|M4A3E8, the peak of evolution of the Medium Tank M4. These tanks served for a long time after WW2 ended.
The Medium Tank M4 was the greatest achievement of the American tank industry. This workhorse had an impressive modernization reserve. Without much trouble the Americans installed a new turret on their medium tank, making a vehicle that was no worse than the T-34-85 and definitely better than the Pz.Kpfw.IV, its main opponent in 1943-45. The hull was also modernized, which improved the conditions in the driver's compartment, and the HVSS suspension solved the issue of increasing ground pressure. After the war it turned out that the Medium Tank M4 could accept even a 105 mm gun thanks to its 1750 mm wide turret ring, a record in its class. To compare, the Pz.Kpfw.IV expended its modernization resource by the end of 1942. The fact that the modernized M4 chassis was suitable for the next generation of SPGs was also important. Some of them entered service right at the end of the war.
|The Light Tank M24, the best light tank of WW2, served even longer.
The Americans were even more successful at building light tanks and SPGs. It helps that these tanks were not intended to be cheaper and smaller medium tanks, but rather used for reconnaissance and other special tasks. Development hit a snag with the Medium Tank M7, but went a different way after the desire to have thick armour cooled off. The Light Tank M24 ended up being not just the best light tank of WW2, but also a good platform for SPGs. These SPGs did not make it in time for WW2, but came in handy in Korea, where they achieved great results. The use of light tanks for SPG chassis became a priority for the Americans later on.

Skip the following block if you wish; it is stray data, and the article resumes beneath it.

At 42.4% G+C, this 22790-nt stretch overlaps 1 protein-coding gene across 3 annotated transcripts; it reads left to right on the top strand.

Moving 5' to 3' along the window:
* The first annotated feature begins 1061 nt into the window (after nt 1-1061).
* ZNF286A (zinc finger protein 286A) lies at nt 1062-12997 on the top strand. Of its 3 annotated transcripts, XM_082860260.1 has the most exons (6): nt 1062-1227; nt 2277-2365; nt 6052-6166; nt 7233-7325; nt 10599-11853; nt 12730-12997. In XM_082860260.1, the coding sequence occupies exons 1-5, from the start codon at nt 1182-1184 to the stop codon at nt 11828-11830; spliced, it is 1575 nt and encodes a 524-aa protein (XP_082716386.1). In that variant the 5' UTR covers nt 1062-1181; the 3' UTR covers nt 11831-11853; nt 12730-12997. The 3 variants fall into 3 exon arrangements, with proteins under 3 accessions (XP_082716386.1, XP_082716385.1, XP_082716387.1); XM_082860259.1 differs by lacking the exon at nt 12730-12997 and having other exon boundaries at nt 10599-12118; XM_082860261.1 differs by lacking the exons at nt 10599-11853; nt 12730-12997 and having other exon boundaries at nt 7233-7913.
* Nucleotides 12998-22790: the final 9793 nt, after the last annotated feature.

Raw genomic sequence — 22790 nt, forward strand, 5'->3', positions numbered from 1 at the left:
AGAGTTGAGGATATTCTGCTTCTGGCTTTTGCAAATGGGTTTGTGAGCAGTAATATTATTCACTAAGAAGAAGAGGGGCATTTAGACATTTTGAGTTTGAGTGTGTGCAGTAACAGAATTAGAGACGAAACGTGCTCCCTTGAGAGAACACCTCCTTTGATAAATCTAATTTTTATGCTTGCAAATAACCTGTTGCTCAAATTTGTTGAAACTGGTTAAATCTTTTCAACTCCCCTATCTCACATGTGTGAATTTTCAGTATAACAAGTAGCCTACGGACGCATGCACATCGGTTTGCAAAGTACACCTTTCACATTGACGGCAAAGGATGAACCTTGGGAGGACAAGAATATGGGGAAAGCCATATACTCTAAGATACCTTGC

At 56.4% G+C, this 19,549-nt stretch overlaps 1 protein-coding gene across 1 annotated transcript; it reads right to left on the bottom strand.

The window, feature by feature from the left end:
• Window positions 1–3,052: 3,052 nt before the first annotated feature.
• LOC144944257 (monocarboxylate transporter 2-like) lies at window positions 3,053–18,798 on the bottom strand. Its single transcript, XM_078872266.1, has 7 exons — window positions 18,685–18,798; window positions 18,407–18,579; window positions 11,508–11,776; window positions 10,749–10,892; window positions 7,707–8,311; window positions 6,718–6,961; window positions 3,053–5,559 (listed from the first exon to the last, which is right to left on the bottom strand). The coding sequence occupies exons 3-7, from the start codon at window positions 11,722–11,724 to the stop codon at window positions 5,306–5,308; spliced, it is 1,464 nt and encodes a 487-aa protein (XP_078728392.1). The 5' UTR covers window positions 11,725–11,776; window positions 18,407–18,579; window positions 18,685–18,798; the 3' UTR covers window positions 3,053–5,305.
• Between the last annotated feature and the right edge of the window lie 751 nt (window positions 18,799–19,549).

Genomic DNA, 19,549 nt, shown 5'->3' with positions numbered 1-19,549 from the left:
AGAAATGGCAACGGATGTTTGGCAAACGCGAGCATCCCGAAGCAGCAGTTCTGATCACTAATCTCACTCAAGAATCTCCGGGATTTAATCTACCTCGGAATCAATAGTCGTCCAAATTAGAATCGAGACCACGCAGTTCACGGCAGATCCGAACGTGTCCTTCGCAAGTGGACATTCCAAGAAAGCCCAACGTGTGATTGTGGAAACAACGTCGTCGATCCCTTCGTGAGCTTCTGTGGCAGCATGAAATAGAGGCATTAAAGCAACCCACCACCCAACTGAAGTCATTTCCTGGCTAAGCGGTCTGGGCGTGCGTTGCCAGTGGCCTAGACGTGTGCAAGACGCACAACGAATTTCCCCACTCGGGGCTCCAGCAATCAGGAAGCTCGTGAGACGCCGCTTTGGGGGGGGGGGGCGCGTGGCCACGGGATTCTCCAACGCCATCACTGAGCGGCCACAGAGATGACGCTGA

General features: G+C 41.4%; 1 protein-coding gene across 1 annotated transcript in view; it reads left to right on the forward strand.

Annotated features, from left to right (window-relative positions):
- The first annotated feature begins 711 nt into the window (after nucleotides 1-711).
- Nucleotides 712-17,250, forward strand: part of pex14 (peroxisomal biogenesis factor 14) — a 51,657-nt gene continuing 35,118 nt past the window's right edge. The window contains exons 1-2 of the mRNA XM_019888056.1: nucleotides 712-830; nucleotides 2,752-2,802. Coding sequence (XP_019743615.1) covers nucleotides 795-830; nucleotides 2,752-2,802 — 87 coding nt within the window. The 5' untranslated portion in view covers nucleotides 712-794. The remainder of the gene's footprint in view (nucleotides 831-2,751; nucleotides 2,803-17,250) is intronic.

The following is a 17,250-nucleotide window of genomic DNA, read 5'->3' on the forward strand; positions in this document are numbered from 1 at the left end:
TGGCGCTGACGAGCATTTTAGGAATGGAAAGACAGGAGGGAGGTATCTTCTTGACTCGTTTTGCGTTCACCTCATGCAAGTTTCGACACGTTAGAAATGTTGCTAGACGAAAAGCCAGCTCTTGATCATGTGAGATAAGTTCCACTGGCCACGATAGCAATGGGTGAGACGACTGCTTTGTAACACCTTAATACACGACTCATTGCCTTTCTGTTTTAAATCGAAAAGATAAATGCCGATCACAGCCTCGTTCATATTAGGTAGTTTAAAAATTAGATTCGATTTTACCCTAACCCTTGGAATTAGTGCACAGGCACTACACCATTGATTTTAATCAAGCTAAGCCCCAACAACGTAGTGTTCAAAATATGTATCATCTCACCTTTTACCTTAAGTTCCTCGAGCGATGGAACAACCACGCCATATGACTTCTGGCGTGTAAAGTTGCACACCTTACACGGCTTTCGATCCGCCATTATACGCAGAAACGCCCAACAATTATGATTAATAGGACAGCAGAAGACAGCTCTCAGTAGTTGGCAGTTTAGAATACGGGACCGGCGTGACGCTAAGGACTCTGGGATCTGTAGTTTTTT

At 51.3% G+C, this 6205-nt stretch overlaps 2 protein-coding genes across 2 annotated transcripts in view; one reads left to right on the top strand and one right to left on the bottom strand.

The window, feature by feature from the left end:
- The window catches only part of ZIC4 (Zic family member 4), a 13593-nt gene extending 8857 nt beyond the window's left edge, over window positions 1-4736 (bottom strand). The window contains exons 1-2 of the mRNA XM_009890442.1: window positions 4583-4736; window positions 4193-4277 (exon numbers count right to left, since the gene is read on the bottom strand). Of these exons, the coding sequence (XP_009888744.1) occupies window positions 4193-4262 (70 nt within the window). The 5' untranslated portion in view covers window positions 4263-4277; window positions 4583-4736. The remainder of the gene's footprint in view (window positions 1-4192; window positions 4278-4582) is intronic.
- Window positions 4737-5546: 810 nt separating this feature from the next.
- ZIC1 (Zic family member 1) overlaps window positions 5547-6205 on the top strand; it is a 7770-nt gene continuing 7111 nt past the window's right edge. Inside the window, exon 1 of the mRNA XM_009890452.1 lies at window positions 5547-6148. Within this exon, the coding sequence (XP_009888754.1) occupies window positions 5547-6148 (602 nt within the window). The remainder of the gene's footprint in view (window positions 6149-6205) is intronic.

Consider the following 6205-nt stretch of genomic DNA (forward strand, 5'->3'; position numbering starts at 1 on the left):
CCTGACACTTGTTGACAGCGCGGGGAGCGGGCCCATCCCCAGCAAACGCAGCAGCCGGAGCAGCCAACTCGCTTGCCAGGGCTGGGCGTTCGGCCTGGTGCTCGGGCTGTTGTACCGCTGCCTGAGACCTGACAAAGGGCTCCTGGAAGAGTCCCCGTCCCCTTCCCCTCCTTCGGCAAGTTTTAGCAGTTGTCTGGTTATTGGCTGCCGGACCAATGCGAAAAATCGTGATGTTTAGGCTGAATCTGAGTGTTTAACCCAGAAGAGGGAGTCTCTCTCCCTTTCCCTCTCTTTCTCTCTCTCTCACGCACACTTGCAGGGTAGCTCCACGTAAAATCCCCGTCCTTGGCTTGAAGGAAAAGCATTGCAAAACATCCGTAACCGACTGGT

|Gun Motor Carriage M36, the best tank destroyer the Western Allies had at the end of the war. This vehicle was often used as a tank, since it was not much different from one conceptually.
Medium tank destroyers were also a successful direction. Tank Destroyer Command backed projects like the GMC M18, but practice showed that this was not the right move. Its armour was not even thick enough to protect from heavy machine guns. It was also impossible to install any gun heavier than the 76 mm M1 on this chassis. There were some experiments, but all ended as failures. On the other hand, the GMC M36 ended up being the best American tank destroyer. This vehicle was not built from scratch, but rather as a conversion of the GMC M10, M10A1, or the Medium Tank M4A3. This optimization allowed rapid production of these tank destroyers which were also often used instead of tanks,